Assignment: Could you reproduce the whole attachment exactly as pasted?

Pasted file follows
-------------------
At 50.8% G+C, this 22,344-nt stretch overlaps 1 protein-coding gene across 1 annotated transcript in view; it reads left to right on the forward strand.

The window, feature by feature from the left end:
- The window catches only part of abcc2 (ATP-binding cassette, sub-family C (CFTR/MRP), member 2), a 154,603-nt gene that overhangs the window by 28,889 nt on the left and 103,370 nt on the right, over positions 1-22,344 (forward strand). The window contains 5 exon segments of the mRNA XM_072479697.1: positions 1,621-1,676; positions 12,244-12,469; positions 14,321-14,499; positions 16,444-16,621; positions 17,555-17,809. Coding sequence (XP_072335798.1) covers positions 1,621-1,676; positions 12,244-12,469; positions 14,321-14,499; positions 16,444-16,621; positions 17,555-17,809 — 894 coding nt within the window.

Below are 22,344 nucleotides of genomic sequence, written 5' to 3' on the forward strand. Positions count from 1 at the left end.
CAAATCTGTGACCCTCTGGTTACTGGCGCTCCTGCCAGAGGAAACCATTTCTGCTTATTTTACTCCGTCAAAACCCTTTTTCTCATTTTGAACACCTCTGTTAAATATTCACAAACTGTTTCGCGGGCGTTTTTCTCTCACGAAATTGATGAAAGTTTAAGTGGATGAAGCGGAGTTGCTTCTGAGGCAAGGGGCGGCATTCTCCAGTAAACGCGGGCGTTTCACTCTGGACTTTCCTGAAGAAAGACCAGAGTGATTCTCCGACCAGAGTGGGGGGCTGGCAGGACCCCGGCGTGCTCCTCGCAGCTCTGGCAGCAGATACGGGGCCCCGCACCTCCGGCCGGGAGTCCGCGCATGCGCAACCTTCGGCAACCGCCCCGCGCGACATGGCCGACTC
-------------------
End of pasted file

At 50.8% G+C, this 22,344-nt stretch overlaps 1 protein-coding gene across 1 annotated transcript in view; it reads left to right on the forward strand.

The window, feature by feature from the left end:
- The window catches only part of abcc2 (ATP-binding cassette, sub-family C (CFTR/MRP), member 2), a 154,603-nt gene that overhangs the window by 28,889 nt on the left and 103,370 nt on the right, over positions 1-22,344 (forward strand). The window contains 5 exon segments of the mRNA XM_072479697.1: positions 1,621-1,676; positions 12,244-12,469; positions 14,321-14,499; positions 16,444-16,621; positions 17,555-17,809. Coding sequence (XP_072335798.1) covers positions 1,621-1,676; positions 12,244-12,469; positions 14,321-14,499; positions 16,444-16,621; positions 17,555-17,809 — 894 coding nt within the window.

Below are 22,344 nucleotides of genomic sequence, written 5' to 3' on the forward strand. Positions count from 1 at the left end.
CAAATCTGTGACCCTCTGGTTACTGGCGCTCCTGCCAGAGGAAACCATTTCTGCTTATTTTACTCCGTCAAAACCCTTTTTCTCATTTTGAACACCTCTGTTAAATATTCACAAACTGTTTCGCGGGCGTTTTTCTCTCACGAAATTGATGAAAGTTTAAGTGGATGAAGCGGAGTTGCTTCTGAGGCAAGGGGCGGCATTCTCCAGTAAACGCGGGCGTTTCACTCTGGACTTTCCTGAAGAAAGACCAGAGTGATTCTCCGACCAGAGTGGGGGGCTGGCAGGACCCCGGCGTGCTCCTCGCAGCTCTGGCAGCAGATACGGGGCCCCGCACCTCCGGCCGGGAGTCCGCGCATGCGCAACCTTCGGCAACCGCCCCGCGCGACATGGCCGACTC